H

  3. #3
    Phil Captain Pike's Avatar
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    Either you're getting better at what you do or I'm getting to like it more...
    this piece, it's so honest:
    A crippled Hispanic man sits next to me with a nickel in his paw and ‬scrapes on a lottery ticket, ‬checks the numbers, ‬finding no matches to ignite his fire of hope. Our eyes meet.
    “You can’t win them all,” I comment.
    “I can’t even win one of them,” he observes, “ It’s pathetic.”
    He blows the refuse off his lap and sits back quietly resigned to his fate.
    this simplicity in this is so truthful, it's humorous and sad, at the same time.

    I read this:
    Banners are hung on the lamp posts, ‬red, yellow, and brown, ‬chestnuts and blowing leaves, ‬behind them the sun. ‬It’‬s Socal’‬s way of reminding folks it’‬s autumn. ‬In Socal they have to measure autumn by the ‬calendar. ‬The California palm trees don’‬t know the difference, or the season, ‬never have.
    and think of the pictures I would take, walking down the street, in my mind just now -- the squashed droppings of chestnut and apple trees underneath the beautiful color we see here.

    On the one hand, it's reporter style commentary, looking for the on the keyboard (see, crippled as I am, I simply say "sent sign", and the familiar little 'c', with the line through it, that does seem to have disappeared from our keyboards, simply appears). Then, you lapse into the omniscient talking about Eddie Murphy's ancient grandfather... it all flows along much more easily than I can describe here, like trying to take a picture of the sunset.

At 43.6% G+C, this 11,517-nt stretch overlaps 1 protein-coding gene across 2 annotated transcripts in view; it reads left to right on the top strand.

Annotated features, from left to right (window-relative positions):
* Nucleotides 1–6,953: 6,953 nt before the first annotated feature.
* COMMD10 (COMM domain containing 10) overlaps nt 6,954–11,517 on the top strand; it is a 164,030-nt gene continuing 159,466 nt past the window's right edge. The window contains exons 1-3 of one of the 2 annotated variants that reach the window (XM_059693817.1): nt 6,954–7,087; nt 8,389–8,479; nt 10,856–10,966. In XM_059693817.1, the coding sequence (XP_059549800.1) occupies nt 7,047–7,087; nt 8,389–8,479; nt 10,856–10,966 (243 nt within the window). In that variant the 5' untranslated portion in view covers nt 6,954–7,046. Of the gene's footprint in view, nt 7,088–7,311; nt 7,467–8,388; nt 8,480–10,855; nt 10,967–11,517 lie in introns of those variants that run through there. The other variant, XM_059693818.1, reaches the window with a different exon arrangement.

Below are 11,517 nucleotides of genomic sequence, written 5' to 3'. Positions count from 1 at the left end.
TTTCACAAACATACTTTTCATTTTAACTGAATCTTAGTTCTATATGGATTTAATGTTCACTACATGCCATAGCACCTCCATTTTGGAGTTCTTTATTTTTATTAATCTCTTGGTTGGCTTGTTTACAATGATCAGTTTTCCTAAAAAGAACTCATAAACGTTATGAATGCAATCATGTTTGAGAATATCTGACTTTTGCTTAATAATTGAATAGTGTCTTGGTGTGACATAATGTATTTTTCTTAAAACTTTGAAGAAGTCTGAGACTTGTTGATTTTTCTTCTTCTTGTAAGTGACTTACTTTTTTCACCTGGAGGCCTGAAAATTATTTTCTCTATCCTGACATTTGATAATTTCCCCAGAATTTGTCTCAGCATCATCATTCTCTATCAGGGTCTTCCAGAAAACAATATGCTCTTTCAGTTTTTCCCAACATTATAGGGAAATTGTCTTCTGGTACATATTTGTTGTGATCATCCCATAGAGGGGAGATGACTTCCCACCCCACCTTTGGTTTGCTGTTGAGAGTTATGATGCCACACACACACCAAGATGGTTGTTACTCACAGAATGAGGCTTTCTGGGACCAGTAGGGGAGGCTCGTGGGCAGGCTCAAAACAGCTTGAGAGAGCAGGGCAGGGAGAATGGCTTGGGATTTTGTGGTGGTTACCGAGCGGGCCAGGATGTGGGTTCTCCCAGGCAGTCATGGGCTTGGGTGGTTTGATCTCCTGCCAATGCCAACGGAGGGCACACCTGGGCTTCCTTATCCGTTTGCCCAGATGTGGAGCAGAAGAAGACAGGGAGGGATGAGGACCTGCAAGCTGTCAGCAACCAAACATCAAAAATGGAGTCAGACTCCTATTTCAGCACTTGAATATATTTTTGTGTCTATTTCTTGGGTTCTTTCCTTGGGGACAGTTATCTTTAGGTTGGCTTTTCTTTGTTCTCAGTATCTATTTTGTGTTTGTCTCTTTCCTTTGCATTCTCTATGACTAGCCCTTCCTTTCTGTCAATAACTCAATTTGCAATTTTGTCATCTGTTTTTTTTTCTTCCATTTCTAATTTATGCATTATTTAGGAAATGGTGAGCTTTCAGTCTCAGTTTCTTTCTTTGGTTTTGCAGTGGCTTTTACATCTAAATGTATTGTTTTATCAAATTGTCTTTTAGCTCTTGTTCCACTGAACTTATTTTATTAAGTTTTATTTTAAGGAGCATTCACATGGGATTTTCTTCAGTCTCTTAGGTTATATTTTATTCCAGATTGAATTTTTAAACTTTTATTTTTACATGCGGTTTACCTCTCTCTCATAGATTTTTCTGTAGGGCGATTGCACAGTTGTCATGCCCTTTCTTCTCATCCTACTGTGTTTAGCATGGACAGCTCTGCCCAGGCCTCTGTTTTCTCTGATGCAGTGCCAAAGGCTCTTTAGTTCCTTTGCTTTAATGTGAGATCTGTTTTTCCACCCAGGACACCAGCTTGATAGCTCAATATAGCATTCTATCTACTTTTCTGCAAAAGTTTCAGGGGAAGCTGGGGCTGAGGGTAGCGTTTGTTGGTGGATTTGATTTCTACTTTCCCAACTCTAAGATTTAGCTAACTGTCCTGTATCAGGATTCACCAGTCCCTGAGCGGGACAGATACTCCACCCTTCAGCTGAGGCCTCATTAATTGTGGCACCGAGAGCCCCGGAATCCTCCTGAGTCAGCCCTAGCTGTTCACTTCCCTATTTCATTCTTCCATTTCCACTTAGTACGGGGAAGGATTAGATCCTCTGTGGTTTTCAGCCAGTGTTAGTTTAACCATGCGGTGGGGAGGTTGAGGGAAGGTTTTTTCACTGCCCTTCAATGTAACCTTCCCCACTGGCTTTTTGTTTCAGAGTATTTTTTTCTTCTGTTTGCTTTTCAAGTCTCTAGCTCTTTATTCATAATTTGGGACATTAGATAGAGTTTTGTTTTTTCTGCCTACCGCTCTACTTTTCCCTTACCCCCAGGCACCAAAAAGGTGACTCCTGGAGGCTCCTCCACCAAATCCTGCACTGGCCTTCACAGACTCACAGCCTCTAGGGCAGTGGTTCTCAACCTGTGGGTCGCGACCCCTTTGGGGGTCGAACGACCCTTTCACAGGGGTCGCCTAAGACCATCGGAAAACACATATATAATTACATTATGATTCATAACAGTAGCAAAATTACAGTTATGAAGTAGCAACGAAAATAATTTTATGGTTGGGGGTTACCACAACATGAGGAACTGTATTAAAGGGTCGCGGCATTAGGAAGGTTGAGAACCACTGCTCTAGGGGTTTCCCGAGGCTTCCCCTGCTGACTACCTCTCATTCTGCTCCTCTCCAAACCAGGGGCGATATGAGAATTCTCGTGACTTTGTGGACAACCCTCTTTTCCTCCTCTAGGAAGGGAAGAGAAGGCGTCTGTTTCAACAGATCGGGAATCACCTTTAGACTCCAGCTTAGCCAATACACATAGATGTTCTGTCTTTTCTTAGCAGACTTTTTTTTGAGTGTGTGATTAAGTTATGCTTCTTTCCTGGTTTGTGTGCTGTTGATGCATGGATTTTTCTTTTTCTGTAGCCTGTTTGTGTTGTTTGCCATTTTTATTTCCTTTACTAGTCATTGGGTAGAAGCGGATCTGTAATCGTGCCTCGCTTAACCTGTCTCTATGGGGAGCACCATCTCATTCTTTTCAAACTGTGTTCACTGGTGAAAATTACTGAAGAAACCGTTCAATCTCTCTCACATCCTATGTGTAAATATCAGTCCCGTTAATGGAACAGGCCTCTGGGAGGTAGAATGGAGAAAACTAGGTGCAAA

I'm going to admit that I come here to look for something new you have written. I guess I like the writing because I understand much of it -- or at least I think I do. The Howard Hughes rumination -- I wouldn't want to have been him, I certainly don't want to be like him. But you've got to admit, he took a mental illness and harnessed it in such a way as to drag millions of dollars his way. Of course, we all know, that can't buy happiness... (but if one's going to be miserable anyway, might's well be rich, right? LOL) I picture a scene from some older, biographical movie, that showed swelling rivers of cockroaches flowing out of the sink drains and under the doors of some, self confinement, Hughes had been holding up inside, trying to remain germ free, as this particular facet of his mental health corroded away.